Stawarska writes well; her book is often both pleasant to read and thought-provoking. However, the richness of ideas and interconnected themes is perhaps also one of its weakest points: while an important groundwork is laid down for English-speaking philosophers and linguists, the positive theses are difficult to sort out. We get a critique of earlier interpretations that sometimes borders on straw-man arguments. For one thing, the structuralist development of Saussure's linguistics were not intended to be a truthful exegesis. In addition, this multifarious movement is more often than not presented as equivalent to the rather unsophisticated dogma of closed and rigid structures. Moreover, even though Stawarska is absolutely right in pointing out the distortions of Saussure's ideas by the editors, the claim that the Saussure they produced is a "metaphysical traditionalist who maintained the received notion of a sign considered as a positive unity of sound and sense" (p. 79) is a perfect hyperbole. The editors put together an often highly equivocal work, but enough of Saussure's original ideas transpired for early interpreters to discern their ingenuity.
In fact, Saussure repeatedly emphasises the importance of upholding a distinction between these perspectives for a reason: for him, general linguistics should help us understand thefunctioning of language, and this requires us to take the viewpoint of the speaking subject. In contrast to the dominant paradigm in linguistics at the time, according to which general linguistic principles must be based on historical facts, Saussure took linguistic practice as his point of departure. Since the speaker does not necessarily know anything about the history of his or her language, it is not through the diachronic perspective that we can gain an understanding of its functioning. This is clearly a methodological choice, but one that must be maintained. As Stawarska herself points out, linguistic facts are not given independently but are contingent on the viewpoint adopted (p. 117). In other words, the synchronic point of view constituteslanguage as a system of oppositional, differentially and negatively determined values and cannot simply be intertwined with the diachronic perspective. The latter will constitute a different theoretical object.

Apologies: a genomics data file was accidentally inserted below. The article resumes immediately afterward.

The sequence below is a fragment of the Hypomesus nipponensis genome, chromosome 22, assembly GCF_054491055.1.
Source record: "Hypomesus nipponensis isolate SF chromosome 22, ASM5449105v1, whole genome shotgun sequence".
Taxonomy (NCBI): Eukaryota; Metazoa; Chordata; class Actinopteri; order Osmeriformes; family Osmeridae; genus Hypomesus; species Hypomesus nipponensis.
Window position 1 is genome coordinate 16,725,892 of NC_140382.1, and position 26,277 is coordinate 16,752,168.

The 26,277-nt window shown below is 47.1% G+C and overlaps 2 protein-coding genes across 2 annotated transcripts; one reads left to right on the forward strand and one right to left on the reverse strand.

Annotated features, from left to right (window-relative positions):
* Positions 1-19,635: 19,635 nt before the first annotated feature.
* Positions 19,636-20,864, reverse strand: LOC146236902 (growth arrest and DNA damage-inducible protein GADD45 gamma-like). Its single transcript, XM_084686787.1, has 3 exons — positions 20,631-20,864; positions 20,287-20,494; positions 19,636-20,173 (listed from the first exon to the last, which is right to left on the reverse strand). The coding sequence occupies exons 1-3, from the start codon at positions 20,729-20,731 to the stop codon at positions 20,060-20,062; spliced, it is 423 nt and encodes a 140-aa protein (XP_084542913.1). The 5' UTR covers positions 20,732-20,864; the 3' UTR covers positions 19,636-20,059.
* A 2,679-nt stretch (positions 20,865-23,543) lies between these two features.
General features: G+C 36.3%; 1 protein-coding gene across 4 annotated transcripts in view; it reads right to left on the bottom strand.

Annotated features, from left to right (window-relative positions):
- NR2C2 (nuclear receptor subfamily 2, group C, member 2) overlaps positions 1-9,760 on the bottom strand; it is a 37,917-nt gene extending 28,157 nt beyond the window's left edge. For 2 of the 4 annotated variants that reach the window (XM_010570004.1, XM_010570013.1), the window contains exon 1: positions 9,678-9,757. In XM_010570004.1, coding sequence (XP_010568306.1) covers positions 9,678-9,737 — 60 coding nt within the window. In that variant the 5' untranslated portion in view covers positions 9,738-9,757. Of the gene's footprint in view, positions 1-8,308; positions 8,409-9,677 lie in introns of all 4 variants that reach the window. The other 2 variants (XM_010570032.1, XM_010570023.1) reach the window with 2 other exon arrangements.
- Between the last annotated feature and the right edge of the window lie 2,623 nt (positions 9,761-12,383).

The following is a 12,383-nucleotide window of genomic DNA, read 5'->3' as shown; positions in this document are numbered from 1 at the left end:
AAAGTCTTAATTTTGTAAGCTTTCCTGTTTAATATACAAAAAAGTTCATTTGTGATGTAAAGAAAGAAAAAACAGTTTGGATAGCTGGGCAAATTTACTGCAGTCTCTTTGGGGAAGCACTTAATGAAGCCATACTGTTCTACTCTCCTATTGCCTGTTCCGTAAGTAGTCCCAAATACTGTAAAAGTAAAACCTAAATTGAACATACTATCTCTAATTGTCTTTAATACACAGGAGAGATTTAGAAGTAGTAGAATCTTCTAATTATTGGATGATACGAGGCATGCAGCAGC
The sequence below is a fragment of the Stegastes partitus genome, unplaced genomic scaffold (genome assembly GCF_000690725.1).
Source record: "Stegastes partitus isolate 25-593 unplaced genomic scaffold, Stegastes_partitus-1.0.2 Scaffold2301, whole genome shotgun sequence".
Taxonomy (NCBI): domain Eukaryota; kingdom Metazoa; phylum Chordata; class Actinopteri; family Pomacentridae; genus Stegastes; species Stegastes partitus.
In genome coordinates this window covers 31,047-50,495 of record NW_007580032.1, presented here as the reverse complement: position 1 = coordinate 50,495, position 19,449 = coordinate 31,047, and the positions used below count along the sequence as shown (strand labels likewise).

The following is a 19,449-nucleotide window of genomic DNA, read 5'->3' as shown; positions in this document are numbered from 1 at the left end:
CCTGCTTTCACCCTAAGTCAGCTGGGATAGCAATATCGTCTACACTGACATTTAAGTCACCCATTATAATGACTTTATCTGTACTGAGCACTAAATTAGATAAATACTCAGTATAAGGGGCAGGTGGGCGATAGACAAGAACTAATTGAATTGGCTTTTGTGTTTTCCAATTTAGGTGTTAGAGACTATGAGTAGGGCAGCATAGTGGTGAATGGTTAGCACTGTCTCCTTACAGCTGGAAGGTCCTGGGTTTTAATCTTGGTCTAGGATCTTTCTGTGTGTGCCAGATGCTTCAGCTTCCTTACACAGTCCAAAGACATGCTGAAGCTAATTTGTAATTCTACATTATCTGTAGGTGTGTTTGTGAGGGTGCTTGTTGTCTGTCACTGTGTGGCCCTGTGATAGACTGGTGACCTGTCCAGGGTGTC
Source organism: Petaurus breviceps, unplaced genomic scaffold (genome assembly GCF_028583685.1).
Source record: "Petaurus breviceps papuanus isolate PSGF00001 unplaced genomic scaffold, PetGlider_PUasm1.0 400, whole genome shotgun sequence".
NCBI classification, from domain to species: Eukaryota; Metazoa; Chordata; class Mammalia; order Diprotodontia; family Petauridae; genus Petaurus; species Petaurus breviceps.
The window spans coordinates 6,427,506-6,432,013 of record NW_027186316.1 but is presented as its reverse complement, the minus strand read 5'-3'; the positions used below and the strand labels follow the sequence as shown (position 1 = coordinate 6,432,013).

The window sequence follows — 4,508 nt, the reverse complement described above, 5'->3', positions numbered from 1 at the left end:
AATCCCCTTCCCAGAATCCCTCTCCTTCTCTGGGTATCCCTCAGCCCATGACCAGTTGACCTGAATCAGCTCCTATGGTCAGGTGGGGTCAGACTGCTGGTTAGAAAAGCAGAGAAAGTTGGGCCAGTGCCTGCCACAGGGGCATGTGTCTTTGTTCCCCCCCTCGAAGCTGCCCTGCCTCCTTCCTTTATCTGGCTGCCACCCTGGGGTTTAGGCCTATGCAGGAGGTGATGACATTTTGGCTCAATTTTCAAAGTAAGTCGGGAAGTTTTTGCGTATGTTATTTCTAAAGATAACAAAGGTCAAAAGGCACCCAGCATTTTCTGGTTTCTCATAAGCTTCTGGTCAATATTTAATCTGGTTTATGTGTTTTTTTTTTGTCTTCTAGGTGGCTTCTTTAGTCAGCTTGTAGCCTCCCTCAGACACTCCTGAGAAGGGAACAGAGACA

In her discussion of the analogy, Stawarska reveals a fundamental paradox in Saussure's linguistics presented by him as a general principle of creativity in language (and thus, one would imagine, of change). However, since Saussure insists (also in the manuscripts) that analogy is a synchronic phenomenon, he admits a problem: if there is innovation there is change, and thus one enters the diachronic perspective. This is definitely a part of Saussure's thought that merits investigation, but to some extent Stawarska dodges the paradox when she claims that the analogy implies "a logic of chiasmatic interdependency" (p. 148). But the question remains how such an interdependency would be possible: according to Saussure's own principles, the analogy must occur in the synchronic realm and the distinction with diachrony be maintained, since the whole of the language system is needed in order for the analogy to have meaning.